I brought 1.5 tons of thermal mass into my home already and have plans to soon bring in at least a 1/2 ton more.

Thermal mass is anything heavy that absorbs and holds heat, such as adobe, stones, tiles, bricks, and containers of water – nothing high tech, nothing expensive, but simple, easy-to-obtain, even ancient materials!  These, when exposed to the sun, will absorb and hold the heat, and when the heat source is gone and the day cools, they release their heat slowly, all through the nightand that’s the key.

The most common interior materials in modern American homes are drywall, wood, fabric, foam padding, and insulation, which don’t hold much heat and whatever they do hold, they release readily, saving nothing for the cold nighttime.  Besides that, their components often degrade in heat and light, so it behooves us to protect them, in front of windows or in sunrooms, and this can best be done, not by shading that valuable wintertime sun, but by absorbing the heat to use – by bringing thermal mass into our homes.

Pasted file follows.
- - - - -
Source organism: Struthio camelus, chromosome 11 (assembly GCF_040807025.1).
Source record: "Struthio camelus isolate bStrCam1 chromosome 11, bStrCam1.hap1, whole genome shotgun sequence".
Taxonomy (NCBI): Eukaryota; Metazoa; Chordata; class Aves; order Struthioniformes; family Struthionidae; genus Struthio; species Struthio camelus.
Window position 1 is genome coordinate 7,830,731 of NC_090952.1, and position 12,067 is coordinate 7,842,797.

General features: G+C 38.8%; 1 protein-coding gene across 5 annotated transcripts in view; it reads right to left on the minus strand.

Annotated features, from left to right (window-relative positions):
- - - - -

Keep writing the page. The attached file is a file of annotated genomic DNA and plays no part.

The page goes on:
Every home can benefit – even if you heat with a fireplace, gas or electric – by incorporating thermal mass, for the same reasons as above.

buddhahall gavio
Classic design of a California meditation center, by Gavio.

Natural plaster is inexpensive, natural, non-toxic, local, and very beautiful – and of course it can make your home an art piece of your very own creation!  You can show off or keep it simple and classic.

Some say the tons of clay continue always cleaning the air.  And most everyone agrees: “It vibes beautifully.”

My first outdoor carved natural plaster wall relief, built at the Canelo Project in 2006.

Bill Steen, of the Canelo Project in Canelo, Arizona, taught me natural plaster techniques in 2006, just before I moved to Silver City.  The workshop was one-week long, cost over $1,000, and included a myriad of interior and exterior applications, from building entire walls and shelves, to carved and built-up sculptural relief, to paints with pigments, mica, oils, and more.  (Check the site for more inspiration.)

Gavio, natural plaster artist and instructor from California.
Gavio, natural plaster artist and instructor from Sebastopol, California.

In 2009, Asher Gelbart introduced me to natural plaster artist and instructor, Gavio (whose website is down now for redesign) who helped me begin a big project I’d long desired but needed help and inspiration to begin.